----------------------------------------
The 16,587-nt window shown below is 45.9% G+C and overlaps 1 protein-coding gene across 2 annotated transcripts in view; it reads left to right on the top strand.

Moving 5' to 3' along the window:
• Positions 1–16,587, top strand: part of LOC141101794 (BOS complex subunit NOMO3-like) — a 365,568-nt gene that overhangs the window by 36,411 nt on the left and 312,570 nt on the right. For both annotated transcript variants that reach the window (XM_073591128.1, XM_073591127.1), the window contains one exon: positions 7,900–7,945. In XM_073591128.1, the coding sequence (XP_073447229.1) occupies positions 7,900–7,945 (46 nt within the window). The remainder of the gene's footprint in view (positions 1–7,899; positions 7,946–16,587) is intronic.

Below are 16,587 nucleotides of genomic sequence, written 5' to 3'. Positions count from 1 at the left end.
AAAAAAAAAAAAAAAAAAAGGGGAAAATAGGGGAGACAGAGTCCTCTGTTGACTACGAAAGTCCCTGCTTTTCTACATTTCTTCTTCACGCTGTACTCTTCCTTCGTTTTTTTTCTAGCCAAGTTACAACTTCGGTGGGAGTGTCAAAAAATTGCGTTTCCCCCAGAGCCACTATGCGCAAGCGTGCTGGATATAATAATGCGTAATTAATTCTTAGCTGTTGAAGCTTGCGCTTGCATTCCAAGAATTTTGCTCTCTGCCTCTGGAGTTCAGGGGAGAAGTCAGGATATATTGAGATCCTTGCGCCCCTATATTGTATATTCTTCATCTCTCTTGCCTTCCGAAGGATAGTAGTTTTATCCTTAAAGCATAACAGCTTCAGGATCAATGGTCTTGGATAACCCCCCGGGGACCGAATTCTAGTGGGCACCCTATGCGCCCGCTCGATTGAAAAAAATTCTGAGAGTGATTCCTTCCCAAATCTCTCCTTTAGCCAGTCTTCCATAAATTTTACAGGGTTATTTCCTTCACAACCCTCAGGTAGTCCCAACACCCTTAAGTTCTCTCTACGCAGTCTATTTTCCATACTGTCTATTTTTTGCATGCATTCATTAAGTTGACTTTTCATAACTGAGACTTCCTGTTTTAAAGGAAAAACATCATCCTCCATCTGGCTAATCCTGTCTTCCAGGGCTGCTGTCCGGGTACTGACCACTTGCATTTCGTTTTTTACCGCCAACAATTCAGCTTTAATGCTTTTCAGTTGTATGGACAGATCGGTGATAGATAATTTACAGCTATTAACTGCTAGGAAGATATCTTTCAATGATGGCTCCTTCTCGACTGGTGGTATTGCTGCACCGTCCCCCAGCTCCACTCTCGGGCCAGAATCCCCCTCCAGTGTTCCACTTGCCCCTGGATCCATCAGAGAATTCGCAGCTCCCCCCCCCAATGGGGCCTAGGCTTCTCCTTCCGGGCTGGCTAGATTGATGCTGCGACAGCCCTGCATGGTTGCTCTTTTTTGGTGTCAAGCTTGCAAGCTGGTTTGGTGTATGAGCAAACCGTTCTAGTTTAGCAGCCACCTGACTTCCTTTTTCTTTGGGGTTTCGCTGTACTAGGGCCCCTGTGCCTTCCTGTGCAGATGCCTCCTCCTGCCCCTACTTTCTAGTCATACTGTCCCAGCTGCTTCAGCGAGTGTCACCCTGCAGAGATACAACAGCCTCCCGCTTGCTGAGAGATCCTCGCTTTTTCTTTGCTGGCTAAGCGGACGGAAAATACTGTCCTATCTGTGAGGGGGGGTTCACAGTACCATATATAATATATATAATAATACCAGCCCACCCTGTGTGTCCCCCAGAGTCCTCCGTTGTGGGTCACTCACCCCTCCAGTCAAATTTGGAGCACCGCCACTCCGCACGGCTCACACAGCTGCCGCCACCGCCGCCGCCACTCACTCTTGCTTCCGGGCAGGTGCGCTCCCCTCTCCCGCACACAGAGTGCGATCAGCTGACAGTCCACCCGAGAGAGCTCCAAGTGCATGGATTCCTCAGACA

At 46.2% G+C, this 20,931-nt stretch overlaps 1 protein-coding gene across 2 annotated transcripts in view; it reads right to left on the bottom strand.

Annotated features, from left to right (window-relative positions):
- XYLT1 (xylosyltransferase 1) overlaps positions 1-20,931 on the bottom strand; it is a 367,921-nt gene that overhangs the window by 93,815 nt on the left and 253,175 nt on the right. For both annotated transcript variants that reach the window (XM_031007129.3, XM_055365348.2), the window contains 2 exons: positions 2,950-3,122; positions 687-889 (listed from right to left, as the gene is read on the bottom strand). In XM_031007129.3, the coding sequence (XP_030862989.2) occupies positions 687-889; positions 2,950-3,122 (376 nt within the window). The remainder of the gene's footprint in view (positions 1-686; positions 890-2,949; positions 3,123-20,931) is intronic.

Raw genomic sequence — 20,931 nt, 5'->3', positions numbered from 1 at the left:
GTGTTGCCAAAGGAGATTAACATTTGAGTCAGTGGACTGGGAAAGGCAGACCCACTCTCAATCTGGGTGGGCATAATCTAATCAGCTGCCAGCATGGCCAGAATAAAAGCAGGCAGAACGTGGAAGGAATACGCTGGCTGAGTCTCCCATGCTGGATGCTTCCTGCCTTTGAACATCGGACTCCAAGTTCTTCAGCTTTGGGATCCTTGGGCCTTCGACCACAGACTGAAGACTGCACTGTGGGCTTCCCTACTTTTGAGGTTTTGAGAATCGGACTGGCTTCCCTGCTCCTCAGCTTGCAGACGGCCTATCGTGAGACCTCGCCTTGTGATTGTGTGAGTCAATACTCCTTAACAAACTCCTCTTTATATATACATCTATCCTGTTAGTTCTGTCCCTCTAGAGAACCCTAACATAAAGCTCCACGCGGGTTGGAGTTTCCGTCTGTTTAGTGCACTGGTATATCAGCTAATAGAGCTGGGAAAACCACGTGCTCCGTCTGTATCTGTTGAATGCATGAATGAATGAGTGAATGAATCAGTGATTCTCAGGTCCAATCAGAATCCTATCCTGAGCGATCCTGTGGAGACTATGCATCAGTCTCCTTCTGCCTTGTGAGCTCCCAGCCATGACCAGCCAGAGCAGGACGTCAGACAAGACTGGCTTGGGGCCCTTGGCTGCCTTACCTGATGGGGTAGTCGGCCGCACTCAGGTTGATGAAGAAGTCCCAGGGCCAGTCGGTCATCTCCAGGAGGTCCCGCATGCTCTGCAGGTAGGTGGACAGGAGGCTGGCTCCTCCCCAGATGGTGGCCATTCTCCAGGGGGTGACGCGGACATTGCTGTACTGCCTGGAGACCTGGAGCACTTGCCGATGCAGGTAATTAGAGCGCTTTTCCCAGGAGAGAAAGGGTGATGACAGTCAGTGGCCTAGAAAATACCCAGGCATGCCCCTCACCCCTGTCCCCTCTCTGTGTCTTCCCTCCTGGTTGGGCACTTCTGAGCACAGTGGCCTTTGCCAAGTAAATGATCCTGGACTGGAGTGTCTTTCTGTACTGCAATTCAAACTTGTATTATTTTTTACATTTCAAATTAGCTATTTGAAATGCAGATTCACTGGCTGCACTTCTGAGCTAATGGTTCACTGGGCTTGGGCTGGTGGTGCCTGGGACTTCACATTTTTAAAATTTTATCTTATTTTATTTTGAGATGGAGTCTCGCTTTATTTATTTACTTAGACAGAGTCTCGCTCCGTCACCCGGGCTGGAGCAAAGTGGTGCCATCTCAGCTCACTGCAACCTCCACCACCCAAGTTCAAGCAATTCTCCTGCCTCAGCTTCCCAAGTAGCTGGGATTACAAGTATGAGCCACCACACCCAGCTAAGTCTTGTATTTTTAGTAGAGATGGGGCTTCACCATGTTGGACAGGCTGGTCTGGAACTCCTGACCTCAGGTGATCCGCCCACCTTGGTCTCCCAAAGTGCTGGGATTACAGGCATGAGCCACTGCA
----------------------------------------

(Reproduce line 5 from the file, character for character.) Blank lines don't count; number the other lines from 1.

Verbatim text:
AAAAAAAAAAAAAAAAAAAGGGGAAAATAGGGGAGACAGAGTCCTCTGTTGACTACGAAAGTCCCTGCTTTTCTACATTTCTTCTTCACGCTGTACTCTTCCTTCGTTTTTTTTCTAGCCAAGTTACAACTTCGGTGGGAGTGTCAAAAAATTGCGTTTCCCCCAGAGCCACTATGCGCAAGCGTGCTGGATATAATAATGCGTAATTAATTCTTAGCTGTTGAAGCTTGCGCTTGCATTCCAAGAATTTTGCTCTCTGCCTCTGGAGTTCAGGGGAGAAGTCAGGATATATTGAGATCCTTGCGCCCCTATATTGTATATTCTTCATCTCTCTTGCCTTCCGAAGGATAGTAGTTTTATCCTTAAAGCATAACAGCTTCAGGATCAATGGTCTTGGATAACCCCCCGGGGACCGAATTCTAGTGGGCACCCTATGCGCCCGCTCGATTGAAAAAAATTCTGAGAGTGATTCCTTCCCAAATCTCTCCTTTAGCCAGTCTTCCATAAATTTTACAGGGTTATTTCCTTCACAACCCTCAGGTAGTCCCAACACCCTTAAGTTCTCTCTACGCAGTCTATTTTCCATACTGTCTATTTTTTGCATGCATTCATTAAGTTGACTTTTCATAACTGAGACTTCCTGTTTTAAAGGAAAAACATCATCCTCCATCTGGCTAATCCTGTCTTCCAGGGCTGCTGTCCGGGTACTGACCACTTGCATTTCGTTTTTTACCGCCAACAATTCAGCTTTAATGCTTTTCAGTTGTATGGACAGATCGGTGATAGATAATTTACAGCTATTAACTGCTAGGAAGATATCTTTCAATGATGGCTCCTTCTCGACTGGTGGTATTGCTGCACCGTCCCCCAGCTCCACTCTCGGGCCAGAATCCCCCTCCAGTGTTCCACTTGCCCCTGGATCCATCAGAGAATTCGCAGCTCCCCCCCCCAATGGGGCCTAGGCTTCTCCTTCCGGGCTGGCTAGATTGATGCTGCGACAGCCCTGCATGGTTGCTCTTTTTTGGTGTCAAGCTTGCAAGCTGGTTTGGTGTATGAGCAAACCGTTCTAGTTTAGCAGCCACCTGACTTCCTTTTTCTTTGGGGTTTCGCTGTACTAGGGCCCCTGTGCCTTCCTGTGCAGATGCCTCCTCCTGCCCCTACTTTCTAGTCATACTGTCCCAGCTGCTTCAGCGAGTGTCACCCTGCAGAGATACAACAGCCTCCCGCTTGCTGAGAGATCCTCGCTTTTTCTTTGCTGGCTAAGCGGACGGAAAATACTGTCCTATCTGTGAGGGGGGGTTCACAGTACCATATATAATATATATAATAATACCAGCCCACCCTGTGTGTCCCCCAGAGTCCTCCGTTGTGGGTCACTCACCCCTCCAGTCAAATTTGGAGCACCGCCACTCCGCACGGCTCACACAGCTGCCGCCACCGCCGCCGCCACTCACTCTTGCTTCCGGGCAGGTGCGCTCCCCTCTCCCGCACACAGAGTGCGATCAGCTGACAGTCCACCCGAGAGAGCTCCAAGTGCATGGATTCCTCAGACA